Selling something, whether a product or a service, and not getting paid is brutally painful.
Sloppiness in your billing process will cost you. The ultimate cost is not getting paid.
As I have written about many times before, the cost of a bad debt is more than the actual dollar value lost.
What do I mean?
Consider a bad debt of $1,000. Did you lose just a $1,000? Yes, you did lose $1,000, but…
You need to recover that $1,000, right?
Let us say that you sold a computer for $1,000. The computer cost you $800. That leaves $200 to cover your overhead. That is called your gross margin.
To recover that $1,000 lost as a bad debt how many computers do you need to sell?
Five. Yup, gulp, five.
How so? Do the math.
5 computers sold @ $1,000 each = $5,000
The cost of those computers is 5 @ $800 = $4,000
The difference is $1,000. The bad debt has now been recovered only after selling an additional 5 computers.
So, is the bad debt just $1,000, or $5,000? I say $5,000.
9 Principles of Managing Accounts Receivable
- Develop a clear, internal accounts receivable procedure.
- Understand your new customer.
- Credit check your new customer
- Mutually agree terms with your customer before delivering goods or services
- Issue the invoice immediately after delivery of goods or services.
- Politely chase your customer before the invoice is due to ensure they are on track for payment.
- Continue politely and persistently chasing your customer for payment if they have not paid by the due date.
- Optional – for truly troublesome customers, go ‘nuclear.’
- Thank your customer for payment as soon as possible after receiving it.
4 Cornerstones of Your AR Procedure
- Schedule invoice chasing time every week.
Book the time out in your calendar in advance. Never cancel it, never miss it.
- Maintain invoice communications histories.
Log all communications with every customer about every invoice. Emails, phone calls, letters, meetings – log it all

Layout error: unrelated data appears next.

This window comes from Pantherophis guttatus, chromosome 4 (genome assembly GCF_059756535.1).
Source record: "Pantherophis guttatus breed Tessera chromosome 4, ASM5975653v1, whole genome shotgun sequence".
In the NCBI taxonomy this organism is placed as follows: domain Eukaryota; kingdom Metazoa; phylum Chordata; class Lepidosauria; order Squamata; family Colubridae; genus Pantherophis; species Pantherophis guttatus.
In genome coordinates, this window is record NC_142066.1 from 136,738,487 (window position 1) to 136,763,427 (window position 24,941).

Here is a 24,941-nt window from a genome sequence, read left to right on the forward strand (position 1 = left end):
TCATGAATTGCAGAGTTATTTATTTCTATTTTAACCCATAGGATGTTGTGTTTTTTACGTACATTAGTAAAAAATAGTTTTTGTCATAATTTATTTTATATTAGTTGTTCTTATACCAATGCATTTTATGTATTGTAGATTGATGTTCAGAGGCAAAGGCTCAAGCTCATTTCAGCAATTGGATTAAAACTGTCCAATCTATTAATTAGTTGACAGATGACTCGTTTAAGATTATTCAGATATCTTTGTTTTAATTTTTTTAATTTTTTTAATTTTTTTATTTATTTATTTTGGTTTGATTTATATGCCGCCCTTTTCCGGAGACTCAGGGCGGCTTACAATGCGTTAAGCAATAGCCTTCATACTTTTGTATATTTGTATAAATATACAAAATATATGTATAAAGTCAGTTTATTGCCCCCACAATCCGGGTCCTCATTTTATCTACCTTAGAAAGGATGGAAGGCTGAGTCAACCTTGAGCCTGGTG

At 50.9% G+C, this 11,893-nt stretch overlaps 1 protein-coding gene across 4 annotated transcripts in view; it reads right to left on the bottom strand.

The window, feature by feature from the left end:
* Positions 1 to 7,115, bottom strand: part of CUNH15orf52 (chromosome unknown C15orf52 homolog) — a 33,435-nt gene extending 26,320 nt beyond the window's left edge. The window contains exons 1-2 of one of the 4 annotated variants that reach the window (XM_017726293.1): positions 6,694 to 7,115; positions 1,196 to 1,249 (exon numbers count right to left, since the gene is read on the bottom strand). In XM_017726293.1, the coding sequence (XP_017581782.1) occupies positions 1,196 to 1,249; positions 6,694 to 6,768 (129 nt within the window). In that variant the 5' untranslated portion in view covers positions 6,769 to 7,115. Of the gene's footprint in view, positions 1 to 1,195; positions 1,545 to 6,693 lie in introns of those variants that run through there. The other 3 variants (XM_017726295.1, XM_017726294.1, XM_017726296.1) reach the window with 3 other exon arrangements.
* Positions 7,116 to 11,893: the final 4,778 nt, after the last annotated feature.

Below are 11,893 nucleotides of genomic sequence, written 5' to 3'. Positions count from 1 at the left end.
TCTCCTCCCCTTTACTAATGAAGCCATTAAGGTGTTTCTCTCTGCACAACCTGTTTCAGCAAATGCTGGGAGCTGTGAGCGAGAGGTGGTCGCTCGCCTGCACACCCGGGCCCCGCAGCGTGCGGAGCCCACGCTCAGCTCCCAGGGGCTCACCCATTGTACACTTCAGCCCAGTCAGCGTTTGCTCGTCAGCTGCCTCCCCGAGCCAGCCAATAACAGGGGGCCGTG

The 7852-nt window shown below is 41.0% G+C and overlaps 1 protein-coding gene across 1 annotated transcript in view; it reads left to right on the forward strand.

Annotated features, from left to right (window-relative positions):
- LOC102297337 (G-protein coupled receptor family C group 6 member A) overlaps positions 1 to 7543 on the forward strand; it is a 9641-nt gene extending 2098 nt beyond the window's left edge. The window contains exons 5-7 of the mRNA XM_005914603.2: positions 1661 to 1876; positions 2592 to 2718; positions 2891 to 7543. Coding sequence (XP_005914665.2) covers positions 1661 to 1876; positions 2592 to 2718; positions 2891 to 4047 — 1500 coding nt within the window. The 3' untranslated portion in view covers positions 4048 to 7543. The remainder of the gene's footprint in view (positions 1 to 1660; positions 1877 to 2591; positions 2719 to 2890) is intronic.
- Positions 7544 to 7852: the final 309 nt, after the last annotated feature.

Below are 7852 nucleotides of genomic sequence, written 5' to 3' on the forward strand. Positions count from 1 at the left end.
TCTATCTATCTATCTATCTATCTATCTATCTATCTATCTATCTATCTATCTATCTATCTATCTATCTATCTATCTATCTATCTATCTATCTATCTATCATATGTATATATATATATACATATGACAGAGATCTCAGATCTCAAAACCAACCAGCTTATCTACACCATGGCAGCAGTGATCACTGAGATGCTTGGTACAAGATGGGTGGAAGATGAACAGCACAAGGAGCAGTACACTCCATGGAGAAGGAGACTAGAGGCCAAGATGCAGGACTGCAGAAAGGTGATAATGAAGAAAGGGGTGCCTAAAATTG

We use a cutting-edge program with our clients called Chaser. All communication gets logged in a portal for each customer.
- Regularly assess problem invoices
For larger businesses, this may mean holding credit control meetings. For smaller businesses, this should be covered in regular finance meetings. Always complete bank reconciliation on the day of the meeting to ensure you are working with the most accurate and up to date info.
We stay on top of our bank reconciliations for all our clients daily. For clients who pay by cheque it is critically vital to deposit cheques received within a day.
- Inform the business of bad payers!
If assessing problem invoices reveals customers with poor payment trends, let other departments in your business who have touch points with them know. This may be sales reps or account managers.
4 Questions You Must Ask New Customers
- What information do you need to make payment?
- Who should I speak to in order to settle payment on this invoice?
- When do you make your payment runs?
- What are your business details for invoicing purposes?
By getting answers to these 4 questions, you will avoid:
- Getting paid late
- Having to re-do invoices, resulting in more internal labour costs
If you are struggling with accounts receivable, message me, we can help.
Thanks for reading…